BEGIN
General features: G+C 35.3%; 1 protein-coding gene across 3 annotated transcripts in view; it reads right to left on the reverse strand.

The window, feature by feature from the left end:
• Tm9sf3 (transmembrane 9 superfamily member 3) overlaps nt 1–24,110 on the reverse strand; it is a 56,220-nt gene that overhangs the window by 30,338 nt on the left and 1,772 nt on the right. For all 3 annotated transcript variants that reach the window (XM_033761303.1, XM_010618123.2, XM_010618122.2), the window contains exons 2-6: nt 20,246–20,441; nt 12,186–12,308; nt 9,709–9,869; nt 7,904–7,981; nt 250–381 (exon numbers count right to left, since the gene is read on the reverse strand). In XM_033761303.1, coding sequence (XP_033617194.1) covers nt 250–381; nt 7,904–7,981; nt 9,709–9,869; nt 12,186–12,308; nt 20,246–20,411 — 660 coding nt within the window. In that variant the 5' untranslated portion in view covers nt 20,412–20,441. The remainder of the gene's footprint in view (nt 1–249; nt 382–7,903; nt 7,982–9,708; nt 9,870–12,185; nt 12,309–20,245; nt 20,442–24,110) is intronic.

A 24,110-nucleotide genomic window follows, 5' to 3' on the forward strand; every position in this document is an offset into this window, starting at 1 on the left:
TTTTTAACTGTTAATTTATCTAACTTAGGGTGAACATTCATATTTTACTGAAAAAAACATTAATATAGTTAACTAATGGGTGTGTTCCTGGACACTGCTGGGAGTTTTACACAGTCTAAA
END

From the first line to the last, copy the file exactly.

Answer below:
General features: G+C 35.3%; 1 protein-coding gene across 3 annotated transcripts in view; it reads right to left on the reverse strand.

The window, feature by feature from the left end:
• Tm9sf3 (transmembrane 9 superfamily member 3) overlaps nt 1–24,110 on the reverse strand; it is a 56,220-nt gene that overhangs the window by 30,338 nt on the left and 1,772 nt on the right. For all 3 annotated transcript variants that reach the window (XM_033761303.1, XM_010618123.2, XM_010618122.2), the window contains exons 2-6: nt 20,246–20,441; nt 12,186–12,308; nt 9,709–9,869; nt 7,904–7,981; nt 250–381 (exon numbers count right to left, since the gene is read on the reverse strand). In XM_033761303.1, coding sequence (XP_033617194.1) covers nt 250–381; nt 7,904–7,981; nt 9,709–9,869; nt 12,186–12,308; nt 20,246–20,411 — 660 coding nt within the window. In that variant the 5' untranslated portion in view covers nt 20,412–20,441. The remainder of the gene's footprint in view (nt 1–249; nt 382–7,903; nt 7,982–9,708; nt 9,870–12,185; nt 12,309–20,245; nt 20,442–24,110) is intronic.

A 24,110-nucleotide genomic window follows, 5' to 3' on the forward strand; every position in this document is an offset into this window, starting at 1 on the left:
TTTTTAACTGTTAATTTATCTAACTTAGGGTGAACATTCATATTTTACTGAAAAAAACATTAATATAGTTAACTAATGGGTGTGTTCCTGGACACTGCTGGGAGTTTTACACAGTCTAAA